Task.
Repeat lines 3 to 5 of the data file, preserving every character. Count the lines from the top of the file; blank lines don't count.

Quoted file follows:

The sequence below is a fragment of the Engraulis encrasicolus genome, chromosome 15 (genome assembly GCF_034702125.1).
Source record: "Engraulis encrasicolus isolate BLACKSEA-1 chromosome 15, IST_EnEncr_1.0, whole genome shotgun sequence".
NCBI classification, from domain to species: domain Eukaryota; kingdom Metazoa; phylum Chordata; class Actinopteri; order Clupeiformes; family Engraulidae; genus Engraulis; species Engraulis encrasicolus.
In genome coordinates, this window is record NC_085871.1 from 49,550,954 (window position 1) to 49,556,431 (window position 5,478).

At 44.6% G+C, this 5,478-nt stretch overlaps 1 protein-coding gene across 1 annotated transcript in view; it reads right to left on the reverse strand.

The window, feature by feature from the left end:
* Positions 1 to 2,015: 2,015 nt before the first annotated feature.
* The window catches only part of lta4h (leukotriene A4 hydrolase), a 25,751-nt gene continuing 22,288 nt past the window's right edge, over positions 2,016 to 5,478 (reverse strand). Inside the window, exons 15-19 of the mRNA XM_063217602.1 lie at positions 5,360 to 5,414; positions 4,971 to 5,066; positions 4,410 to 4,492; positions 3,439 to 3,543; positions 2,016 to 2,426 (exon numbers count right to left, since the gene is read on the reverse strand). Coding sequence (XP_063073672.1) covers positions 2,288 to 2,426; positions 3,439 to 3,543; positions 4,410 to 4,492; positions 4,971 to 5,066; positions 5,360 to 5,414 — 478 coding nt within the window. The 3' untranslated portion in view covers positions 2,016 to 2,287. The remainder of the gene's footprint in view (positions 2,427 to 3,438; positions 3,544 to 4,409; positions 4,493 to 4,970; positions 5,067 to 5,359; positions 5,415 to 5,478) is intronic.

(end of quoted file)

NCBI classification, from domain to species: domain Eukaryota; kingdom Metazoa; phylum Chordata; class Actinopteri; order Clupeiformes; family Engraulidae; genus Engraulis; species Engraulis encrasicolus.
In genome coordinates, this window is record NC_085871.1 from 49,550,954 (window position 1) to 49,556,431 (window position 5,478).

At 44.6% G+C, this 5,478-nt stretch overlaps 1 protein-coding gene across 1 annotated transcript in view; it reads right to left on the reverse strand.